Recently, Italy “discovered” it was no longer in a recession. Why? The nation started counting GDP figures differently.
Adding illegal revenue from hookers, narcotics and black market cigarettes and alcohol to the eurozone’s third-biggest economy boosted gross domestic product figures.
GDP rose slightly from a 0.1 percent decline for the first quarter to a flat reading, the national institute of statistics said.
Italian officials are, of course, celebrating. In politics, perceptions are more important than reality. But such celebration is troubling for several reasons, which have less to do with headlines or black markets and more to do with fat.
One of F. A. Hayek’s lasting insights was that aggregate variables mask an economy’s underlying structure. For example, a country’s GDP can be calculated by summing the total amount of consumption, investment, government spending, and net exports in a given year. The higher this number, the better an economy is supposed to be doing. But adding these figures together and looking only at their sum can be wildly misleading.
One way to illustrate why is through the following example: I am currently six foot one and weigh 217 pounds. As it turns out, Adrian Peterson, a running back for the NFL’s Minnesota Vikings, is the same height and weight. Looking at only these two variables, Peterson and I are identical. Obviously, this isn’t true.
Likewise, cross-country GDP comparisons are difficult to make. If two nations grow at the same rate, for example, but one nation “invests” in useless boondoggles while the other grows sustainable businesses, we wouldn’t want to claim that both countries have equally healthy economies.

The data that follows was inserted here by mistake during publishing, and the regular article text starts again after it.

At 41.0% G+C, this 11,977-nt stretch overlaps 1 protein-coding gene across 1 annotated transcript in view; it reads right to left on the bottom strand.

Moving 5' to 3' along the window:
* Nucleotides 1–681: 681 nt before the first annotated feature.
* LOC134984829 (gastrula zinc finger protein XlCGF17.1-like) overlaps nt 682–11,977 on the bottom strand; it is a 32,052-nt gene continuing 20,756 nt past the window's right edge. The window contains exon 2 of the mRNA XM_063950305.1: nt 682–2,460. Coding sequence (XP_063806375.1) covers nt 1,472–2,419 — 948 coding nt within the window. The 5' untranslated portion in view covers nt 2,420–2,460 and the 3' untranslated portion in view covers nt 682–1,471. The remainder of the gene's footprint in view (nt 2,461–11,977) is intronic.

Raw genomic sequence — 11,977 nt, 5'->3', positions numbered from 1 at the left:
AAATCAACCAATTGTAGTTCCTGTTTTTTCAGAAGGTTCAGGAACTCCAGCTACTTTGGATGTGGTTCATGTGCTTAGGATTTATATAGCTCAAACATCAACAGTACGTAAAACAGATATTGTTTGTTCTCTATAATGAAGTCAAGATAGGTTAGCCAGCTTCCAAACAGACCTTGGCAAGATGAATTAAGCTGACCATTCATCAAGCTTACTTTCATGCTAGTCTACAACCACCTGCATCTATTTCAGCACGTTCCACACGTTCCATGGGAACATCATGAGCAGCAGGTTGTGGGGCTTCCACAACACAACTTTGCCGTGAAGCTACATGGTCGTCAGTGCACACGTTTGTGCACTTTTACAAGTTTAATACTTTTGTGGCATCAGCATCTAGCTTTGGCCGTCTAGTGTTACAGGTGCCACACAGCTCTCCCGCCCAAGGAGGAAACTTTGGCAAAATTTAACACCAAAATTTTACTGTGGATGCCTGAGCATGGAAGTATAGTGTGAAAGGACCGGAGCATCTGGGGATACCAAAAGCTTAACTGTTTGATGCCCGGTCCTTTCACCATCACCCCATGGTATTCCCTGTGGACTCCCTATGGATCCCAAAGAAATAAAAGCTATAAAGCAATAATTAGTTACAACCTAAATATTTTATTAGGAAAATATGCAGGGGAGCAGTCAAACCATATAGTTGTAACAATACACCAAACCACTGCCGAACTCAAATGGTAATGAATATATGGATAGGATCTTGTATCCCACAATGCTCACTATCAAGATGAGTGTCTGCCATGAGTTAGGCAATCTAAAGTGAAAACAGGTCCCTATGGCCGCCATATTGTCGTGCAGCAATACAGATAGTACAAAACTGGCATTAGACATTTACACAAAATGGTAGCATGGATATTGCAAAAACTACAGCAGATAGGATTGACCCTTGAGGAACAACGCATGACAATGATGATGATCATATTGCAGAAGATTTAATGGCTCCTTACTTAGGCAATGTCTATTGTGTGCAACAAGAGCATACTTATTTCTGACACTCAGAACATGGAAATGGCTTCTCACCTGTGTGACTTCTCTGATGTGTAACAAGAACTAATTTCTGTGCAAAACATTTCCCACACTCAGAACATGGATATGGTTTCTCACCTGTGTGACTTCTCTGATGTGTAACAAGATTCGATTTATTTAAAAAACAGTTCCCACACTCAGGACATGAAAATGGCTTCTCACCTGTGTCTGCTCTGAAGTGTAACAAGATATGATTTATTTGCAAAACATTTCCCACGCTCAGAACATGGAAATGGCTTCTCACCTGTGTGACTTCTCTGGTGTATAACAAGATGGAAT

But what about comparisons of a country’s year-to-year GDP? Is this valuable information? Well, yes and no.
If we know that more stuff is being produced this year than last year, we can infer that more activity is happening. However, this doesn’t mean that government should subsidize production in order to increase activity. In that case, all they’re accomplishing is increasing the number of things that are being done at the expense of other things that could have been done.
What economists should be looking for are increases in economically productive activity from year to year. For example, digging a hole and then filling it back in does increase the measure of activity, but it’s not adding any value to society. Digging a hole in your backyard and filling it with water is also activity, but it’s productive because you now have a swimming pool, which you value enough to employ people to create.
It’s no mystery that Italy is seeing a higher GDP as a result of its change in measurement and that as a result it’s avoided a recession on paper. That is, it’s counting more activities as “productive” than it was previously. It is wrong to conclude, though, that more production is actually happening in Italy. These activities were happening before; they just weren’t being counted in any official statistics.
There are many problems with using GDP as a measure for an economy’s health. Changing what counts toward GDP only introduces yet another confounding factor. When I step on the scale, I can get some basic idea of how healthy I am. But when I take my shoes off and step on the scale again, I didn’t magically become healthier. I just changed what’s counting toward my weight. It would be wrong for me to conclude that I can skip the gym today as a result of this recorded weight loss. Similarly, citizens of Italy should not be celebrating their increased GDP. They still face the same problems as before and must still address them.
David Hebert is an Assistant Professor of Economics at Ferris State University. His interests include public finance and property rights.
This article was originally published by The Foundation for Economic Education.